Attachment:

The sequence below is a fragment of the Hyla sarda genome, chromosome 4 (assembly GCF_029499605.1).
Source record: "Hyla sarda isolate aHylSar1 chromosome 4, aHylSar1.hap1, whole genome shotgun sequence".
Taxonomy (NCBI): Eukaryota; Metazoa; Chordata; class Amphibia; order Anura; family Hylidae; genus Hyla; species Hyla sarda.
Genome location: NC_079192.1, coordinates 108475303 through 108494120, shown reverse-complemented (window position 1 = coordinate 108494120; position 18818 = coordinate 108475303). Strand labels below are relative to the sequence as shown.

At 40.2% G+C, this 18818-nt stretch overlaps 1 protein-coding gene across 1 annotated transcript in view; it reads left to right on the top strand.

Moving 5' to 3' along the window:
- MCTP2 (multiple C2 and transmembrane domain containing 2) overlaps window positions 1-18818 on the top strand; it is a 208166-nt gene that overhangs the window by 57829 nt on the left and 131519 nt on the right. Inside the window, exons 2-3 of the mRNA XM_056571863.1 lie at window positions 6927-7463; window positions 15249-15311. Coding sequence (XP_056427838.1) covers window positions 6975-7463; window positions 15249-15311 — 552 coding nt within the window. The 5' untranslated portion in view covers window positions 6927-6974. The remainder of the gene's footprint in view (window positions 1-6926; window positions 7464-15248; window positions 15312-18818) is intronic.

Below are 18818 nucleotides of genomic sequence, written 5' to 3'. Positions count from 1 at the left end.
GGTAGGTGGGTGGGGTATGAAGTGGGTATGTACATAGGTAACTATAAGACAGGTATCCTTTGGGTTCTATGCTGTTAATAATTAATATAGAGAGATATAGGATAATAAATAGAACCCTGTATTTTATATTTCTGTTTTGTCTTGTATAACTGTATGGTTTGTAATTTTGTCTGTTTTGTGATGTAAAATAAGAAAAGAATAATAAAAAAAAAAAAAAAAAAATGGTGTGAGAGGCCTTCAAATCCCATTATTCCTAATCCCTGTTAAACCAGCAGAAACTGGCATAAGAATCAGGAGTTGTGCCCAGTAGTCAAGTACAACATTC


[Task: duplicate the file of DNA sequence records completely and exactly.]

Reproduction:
The sequence below is a fragment of the Hyla sarda genome, chromosome 4 (assembly GCF_029499605.1).
Source record: "Hyla sarda isolate aHylSar1 chromosome 4, aHylSar1.hap1, whole genome shotgun sequence".
Taxonomy (NCBI): Eukaryota; Metazoa; Chordata; class Amphibia; order Anura; family Hylidae; genus Hyla; species Hyla sarda.
Genome location: NC_079192.1, coordinates 108475303 through 108494120, shown reverse-complemented (window position 1 = coordinate 108494120; position 18818 = coordinate 108475303). Strand labels below are relative to the sequence as shown.

At 40.2% G+C, this 18818-nt stretch overlaps 1 protein-coding gene across 1 annotated transcript in view; it reads left to right on the top strand.

Moving 5' to 3' along the window:
- MCTP2 (multiple C2 and transmembrane domain containing 2) overlaps window positions 1-18818 on the top strand; it is a 208166-nt gene that overhangs the window by 57829 nt on the left and 131519 nt on the right. Inside the window, exons 2-3 of the mRNA XM_056571863.1 lie at window positions 6927-7463; window positions 15249-15311. Coding sequence (XP_056427838.1) covers window positions 6975-7463; window positions 15249-15311 — 552 coding nt within the window. The 5' untranslated portion in view covers window positions 6927-6974. The remainder of the gene's footprint in view (window positions 1-6926; window positions 7464-15248; window positions 15312-18818) is intronic.

Below are 18818 nucleotides of genomic sequence, written 5' to 3'. Positions count from 1 at the left end.
GGTAGGTGGGTGGGGTATGAAGTGGGTATGTACATAGGTAACTATAAGACAGGTATCCTTTGGGTTCTATGCTGTTAATAATTAATATAGAGAGATATAGGATAATAAATAGAACCCTGTATTTTATATTTCTGTTTTGTCTTGTATAACTGTATGGTTTGTAATTTTGTCTGTTTTGTGATGTAAAATAAGAAAAGAATAATAAAAAAAAAAAAAAAAAAATGGTGTGAGAGGCCTTCAAATCCCATTATTCCTAATCCCTGTTAAACCAGCAGAAACTGGCATAAGAATCAGGAGTTGTGCCCAGTAGTCAAGTACAACATTC